In a reflection of the battered economy, the number of people without health insurance rose sharply last year to 50.7 million — an all time high — according to data released Thursday by the Census Bureau.
That pushed the rate of uninsured Americans to 16.7 percent last year from 15.4 percent in 2008, when there were 46.3 million uninsured. It was one of the largest single year increases since the Census starting tracking the figure in 1987.
Nearly every demographic and geographic group posted a rise in the uninsured rate — with the exception of children, who remained stable at about 10 percent. The sharpest jumps were in the Midwest and South, although all areas of the country saw increases.
"In a word this is devastating," said Jonathan Oberlander, professor of social medicine and health policy at the University of North Carolina-Chapel Hill.
Both Democrats and Republicans hoped to gain public support from the new figures. The surge in the uninsured could help Democrats gain more support for the new health overhaul law because it underscores the need for dramatically changing the health system. But at the same time, Republicans calling for repeal of that law can use the report to blame Democrats for failing to fix the economy.
"Though not surprising, the uninsured numbers do indicate the role of the dismal economy," said Joseph Antos, a health policy expert from the conservative American Enterprise Institute. "Health insurance is really secondary to the economy."
Although in the short term the report could hurt Democrats, the higher number of uninsured should make it harder for Republicans to talk about repealing the health law, said Oberlander.
"From a political standpoint," he said, "the report makes the administration's and Democrats' point that the status quo is not sustainable and underscores why you needed to do something to stabilize insurance."
The health law approved in March mandates that nearly all Americans have health insurance. It would provide coverage to 32 million more Americans starting in 2014 as the state-federal Medicaid program is expanded and lower-income people get government subsidies to buy coverage through new insurance exchanges or marketplaces.
The jump in uninsured last year reflects the worsening recession, which started in 2008 but ravaged the economy in 2009. The unemployment rate rose to 9.3 percent in 2009 from 5.8 percent in 2008.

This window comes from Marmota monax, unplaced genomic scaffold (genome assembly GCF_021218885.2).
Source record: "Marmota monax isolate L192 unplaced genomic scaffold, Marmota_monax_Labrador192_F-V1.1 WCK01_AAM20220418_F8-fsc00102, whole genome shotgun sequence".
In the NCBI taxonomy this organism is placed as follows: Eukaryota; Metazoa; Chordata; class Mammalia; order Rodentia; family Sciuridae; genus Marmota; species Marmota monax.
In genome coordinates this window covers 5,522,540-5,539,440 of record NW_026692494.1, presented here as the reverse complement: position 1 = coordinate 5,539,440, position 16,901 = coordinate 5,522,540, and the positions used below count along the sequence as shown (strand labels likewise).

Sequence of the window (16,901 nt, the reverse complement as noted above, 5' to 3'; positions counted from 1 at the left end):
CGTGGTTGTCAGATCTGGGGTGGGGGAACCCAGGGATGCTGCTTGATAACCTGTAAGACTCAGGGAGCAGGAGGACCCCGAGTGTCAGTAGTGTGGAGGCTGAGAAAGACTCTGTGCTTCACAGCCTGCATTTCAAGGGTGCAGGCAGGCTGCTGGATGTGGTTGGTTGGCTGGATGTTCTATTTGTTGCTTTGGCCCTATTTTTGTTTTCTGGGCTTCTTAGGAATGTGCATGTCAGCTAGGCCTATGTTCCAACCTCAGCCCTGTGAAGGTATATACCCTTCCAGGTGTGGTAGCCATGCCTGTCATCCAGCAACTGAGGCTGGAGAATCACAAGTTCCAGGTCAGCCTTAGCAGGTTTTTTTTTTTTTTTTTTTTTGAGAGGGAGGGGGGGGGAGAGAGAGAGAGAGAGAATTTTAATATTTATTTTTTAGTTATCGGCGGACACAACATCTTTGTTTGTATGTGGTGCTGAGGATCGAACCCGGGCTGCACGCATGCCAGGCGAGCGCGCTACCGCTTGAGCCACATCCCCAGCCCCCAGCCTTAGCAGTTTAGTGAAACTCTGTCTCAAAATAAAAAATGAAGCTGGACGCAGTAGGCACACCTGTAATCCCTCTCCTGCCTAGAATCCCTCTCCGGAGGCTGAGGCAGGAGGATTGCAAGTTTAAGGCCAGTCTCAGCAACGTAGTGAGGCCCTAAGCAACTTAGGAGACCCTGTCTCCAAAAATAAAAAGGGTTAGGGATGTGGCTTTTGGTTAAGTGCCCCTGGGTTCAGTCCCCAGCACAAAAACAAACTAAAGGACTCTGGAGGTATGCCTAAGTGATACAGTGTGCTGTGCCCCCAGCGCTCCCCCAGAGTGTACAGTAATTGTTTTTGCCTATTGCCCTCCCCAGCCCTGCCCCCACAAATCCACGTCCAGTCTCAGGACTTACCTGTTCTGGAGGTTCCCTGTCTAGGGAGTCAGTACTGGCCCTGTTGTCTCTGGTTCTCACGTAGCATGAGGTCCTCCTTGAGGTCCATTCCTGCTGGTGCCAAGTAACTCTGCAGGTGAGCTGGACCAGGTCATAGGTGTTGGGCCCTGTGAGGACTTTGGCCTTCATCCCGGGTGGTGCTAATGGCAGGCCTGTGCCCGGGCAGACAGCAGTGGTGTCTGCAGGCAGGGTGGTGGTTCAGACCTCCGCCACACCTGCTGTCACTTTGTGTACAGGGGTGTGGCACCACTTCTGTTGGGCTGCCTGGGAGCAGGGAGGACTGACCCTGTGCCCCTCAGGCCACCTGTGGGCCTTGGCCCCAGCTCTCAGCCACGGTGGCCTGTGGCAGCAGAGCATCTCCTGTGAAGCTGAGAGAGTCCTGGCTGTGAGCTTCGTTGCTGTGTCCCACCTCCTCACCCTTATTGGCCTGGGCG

"A lot of it is due to changes in people's employment status as people moved from full time to part time and from working to not working," said David Johnson, chief of the housing and household economic statistics division at the Census Bureau.
Analysts said they were not surprised by the big increase in uninsured.
"We've reached yet another milestone in the number of uninsured," said Peter Cunningham, senior fellow at the Center for Studying Health System Change, an independent, nonpartisan think tank. "It's not surprising because it's being driven almost entirely by a big drop in people with private coverage and employer-sponsored coverage."
The percentage of people covered by employer-sponsored coverage dropped to 55.8 percent last year from 58.5 percent in 2008.
The Census report showed there were 43.6 million people in poverty in 2009, up from 39.8 million in 2008 — the third consecutive annual increase.
"The numbers are heartbreaking," said Sara Rosenbaum, a professor of health law and policy at George Washington University. "If we needed any more evidence of the absolute imperative of health reform, this is it."
Indeed, the reliance in America on an employer-based delivery system for health coverage means that the population is susceptible to such explosions of the number of uninsured when unemployment increases, Rosenbaum added. Often, Medicaid — meant to provide coverage for the nation's poor — can't cover many of these newly uninsured, she explained, because strict qualifications exclude many middle class families who lose their jobs and take unemployment benefits.
And it may not get better anytime soon. Rosenbaum said that there will probably be at least one more year with "terrible" health insurance numbers as the economy lags and employers continue to lay workers off.
The report also found that nearly a third of Americans — about 93 million — are now covered by government insurance, mainly Medicare and Medicaid. While the numbers of people on Medicare remains stable, the percentage of people covered by Medicaid, the federal-state program for people with low incomes, rose from to 15.7 percent of Americans from 14.1 percent. Nearly 48 million Americans are in Medicaid programs.
Given the sharp divide in public opinion of the new health law, many Democrats have been reluctant to talk about the health law on the campaign trail. That probably won't change, even with these new figures, said Ross Baker, a professor of political science at Rutgers University.
"They're not going to go back to it. If they've run [from the new law in their campaigns] they're not going to pull a U-turn and embrace it." And voters, Baker said, are unlikely to be more receptive to health reform now because they still simply don't understand what it means for them.
Indeed, the other danger for Democrats going into November's midterm elections is that "any bad stat is going to reflect poorly on the incumbent," Baker said.
Amber Hergen, 34, of Los Angeles, is one of those Americans who lost coverage last year. She left her publicity job at a marketing company, where she had insurance, to pursue her dream of becoming an actress. She's been unable to find affordable individual coverage.
She learned the risk of being uninsured last month when she went to the emergency room after accidentally ingesting a household cleaner. Though she was at the hospital less than an hour, her bill was $2,500.
"Being without insurance is kind of like walking on a tightrope without a net," she said. "It's scary."